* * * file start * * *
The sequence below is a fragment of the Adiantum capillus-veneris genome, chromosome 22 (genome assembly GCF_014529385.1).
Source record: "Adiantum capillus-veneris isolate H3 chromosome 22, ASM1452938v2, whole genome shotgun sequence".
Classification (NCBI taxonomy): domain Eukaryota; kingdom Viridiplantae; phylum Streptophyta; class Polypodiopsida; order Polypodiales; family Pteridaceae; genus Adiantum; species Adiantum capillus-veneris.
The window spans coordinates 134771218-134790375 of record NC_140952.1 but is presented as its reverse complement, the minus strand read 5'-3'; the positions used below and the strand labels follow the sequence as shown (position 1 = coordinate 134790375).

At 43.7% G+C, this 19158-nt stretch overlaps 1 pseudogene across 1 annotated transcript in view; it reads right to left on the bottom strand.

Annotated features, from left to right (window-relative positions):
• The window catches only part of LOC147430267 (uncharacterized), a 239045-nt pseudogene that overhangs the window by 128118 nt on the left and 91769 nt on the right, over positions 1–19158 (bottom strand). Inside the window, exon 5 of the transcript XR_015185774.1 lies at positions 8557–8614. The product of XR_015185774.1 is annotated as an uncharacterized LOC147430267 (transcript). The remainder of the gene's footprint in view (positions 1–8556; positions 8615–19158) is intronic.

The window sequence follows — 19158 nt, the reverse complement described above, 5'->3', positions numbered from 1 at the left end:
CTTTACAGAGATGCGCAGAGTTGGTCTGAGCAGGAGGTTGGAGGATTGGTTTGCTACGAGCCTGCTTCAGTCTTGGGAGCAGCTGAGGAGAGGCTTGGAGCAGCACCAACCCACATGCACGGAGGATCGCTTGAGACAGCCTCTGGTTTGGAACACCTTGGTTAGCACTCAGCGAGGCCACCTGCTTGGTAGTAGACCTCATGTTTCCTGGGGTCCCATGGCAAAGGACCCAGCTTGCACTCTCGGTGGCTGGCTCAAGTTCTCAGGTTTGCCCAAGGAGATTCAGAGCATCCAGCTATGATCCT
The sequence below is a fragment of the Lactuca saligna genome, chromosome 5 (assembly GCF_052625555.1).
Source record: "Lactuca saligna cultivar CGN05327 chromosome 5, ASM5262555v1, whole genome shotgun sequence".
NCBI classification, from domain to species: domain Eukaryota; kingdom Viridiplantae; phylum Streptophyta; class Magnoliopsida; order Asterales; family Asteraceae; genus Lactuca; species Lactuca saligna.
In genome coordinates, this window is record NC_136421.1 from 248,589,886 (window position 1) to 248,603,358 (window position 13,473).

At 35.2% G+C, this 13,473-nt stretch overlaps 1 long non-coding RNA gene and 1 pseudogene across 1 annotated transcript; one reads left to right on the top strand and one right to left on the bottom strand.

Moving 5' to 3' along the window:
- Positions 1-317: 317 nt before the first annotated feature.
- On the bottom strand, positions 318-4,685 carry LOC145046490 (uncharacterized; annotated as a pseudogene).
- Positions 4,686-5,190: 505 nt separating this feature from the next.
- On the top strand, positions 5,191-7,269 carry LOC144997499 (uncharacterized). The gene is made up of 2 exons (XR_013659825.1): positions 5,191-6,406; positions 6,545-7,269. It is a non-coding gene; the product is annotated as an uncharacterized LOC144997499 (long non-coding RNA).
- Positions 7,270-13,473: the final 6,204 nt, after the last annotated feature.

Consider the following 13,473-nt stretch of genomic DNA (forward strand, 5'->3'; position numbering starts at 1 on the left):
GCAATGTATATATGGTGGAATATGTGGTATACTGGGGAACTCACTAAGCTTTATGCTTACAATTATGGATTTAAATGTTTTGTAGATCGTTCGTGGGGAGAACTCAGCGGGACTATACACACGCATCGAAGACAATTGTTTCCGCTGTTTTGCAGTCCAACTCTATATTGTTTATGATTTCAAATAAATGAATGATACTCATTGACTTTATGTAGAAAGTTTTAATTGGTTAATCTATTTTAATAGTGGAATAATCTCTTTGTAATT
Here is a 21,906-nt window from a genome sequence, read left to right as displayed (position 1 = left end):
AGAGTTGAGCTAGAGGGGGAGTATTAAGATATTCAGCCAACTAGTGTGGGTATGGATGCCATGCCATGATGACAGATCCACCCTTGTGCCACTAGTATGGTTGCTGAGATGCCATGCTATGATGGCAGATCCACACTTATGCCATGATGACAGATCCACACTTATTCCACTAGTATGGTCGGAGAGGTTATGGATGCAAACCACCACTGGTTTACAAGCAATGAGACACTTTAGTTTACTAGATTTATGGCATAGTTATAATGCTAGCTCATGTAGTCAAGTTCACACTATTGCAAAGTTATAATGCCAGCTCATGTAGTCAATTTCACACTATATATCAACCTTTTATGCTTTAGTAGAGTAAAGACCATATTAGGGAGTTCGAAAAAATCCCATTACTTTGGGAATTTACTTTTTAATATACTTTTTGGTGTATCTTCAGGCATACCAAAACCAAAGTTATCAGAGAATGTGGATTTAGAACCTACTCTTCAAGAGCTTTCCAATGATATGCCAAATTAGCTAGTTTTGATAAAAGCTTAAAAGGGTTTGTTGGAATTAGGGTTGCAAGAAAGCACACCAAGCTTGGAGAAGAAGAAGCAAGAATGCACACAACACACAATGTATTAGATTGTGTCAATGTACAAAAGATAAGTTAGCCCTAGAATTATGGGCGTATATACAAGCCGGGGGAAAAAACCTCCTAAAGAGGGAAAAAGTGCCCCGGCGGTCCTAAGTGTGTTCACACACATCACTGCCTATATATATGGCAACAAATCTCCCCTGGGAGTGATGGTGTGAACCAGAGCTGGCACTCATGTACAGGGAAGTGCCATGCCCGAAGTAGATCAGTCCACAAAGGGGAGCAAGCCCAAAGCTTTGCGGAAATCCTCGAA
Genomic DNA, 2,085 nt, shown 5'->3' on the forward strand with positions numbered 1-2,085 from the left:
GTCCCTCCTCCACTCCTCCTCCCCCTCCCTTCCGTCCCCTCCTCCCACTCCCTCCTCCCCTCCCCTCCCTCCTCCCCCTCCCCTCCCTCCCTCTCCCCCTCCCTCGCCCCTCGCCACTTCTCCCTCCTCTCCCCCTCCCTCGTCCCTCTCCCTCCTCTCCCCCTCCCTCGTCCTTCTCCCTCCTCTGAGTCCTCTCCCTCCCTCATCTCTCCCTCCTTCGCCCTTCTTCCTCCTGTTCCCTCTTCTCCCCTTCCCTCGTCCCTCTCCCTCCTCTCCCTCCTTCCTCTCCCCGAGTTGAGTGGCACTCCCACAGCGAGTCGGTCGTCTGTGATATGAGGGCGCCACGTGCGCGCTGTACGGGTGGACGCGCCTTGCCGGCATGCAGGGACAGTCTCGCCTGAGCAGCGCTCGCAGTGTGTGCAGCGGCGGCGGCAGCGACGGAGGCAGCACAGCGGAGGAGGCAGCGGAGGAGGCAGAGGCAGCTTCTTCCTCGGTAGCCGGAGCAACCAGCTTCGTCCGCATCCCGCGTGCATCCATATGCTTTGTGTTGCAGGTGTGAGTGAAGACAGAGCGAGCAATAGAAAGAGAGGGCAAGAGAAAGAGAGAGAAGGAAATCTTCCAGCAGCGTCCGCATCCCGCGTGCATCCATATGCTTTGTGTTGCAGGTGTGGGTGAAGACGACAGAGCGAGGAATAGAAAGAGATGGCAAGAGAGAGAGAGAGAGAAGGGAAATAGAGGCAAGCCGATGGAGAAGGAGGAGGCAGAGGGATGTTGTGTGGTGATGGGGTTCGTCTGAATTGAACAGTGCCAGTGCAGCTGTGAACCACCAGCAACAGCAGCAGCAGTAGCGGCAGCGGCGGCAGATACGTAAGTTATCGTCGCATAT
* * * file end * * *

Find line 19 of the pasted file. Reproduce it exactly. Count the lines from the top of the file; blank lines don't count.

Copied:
- On the top strand, positions 5,191-7,269 carry LOC144997499 (uncharacterized). The gene is made up of 2 exons (XR_013659825.1): positions 5,191-6,406; positions 6,545-7,269. It is a non-coding gene; the product is annotated as an uncharacterized LOC144997499 (long non-coding RNA).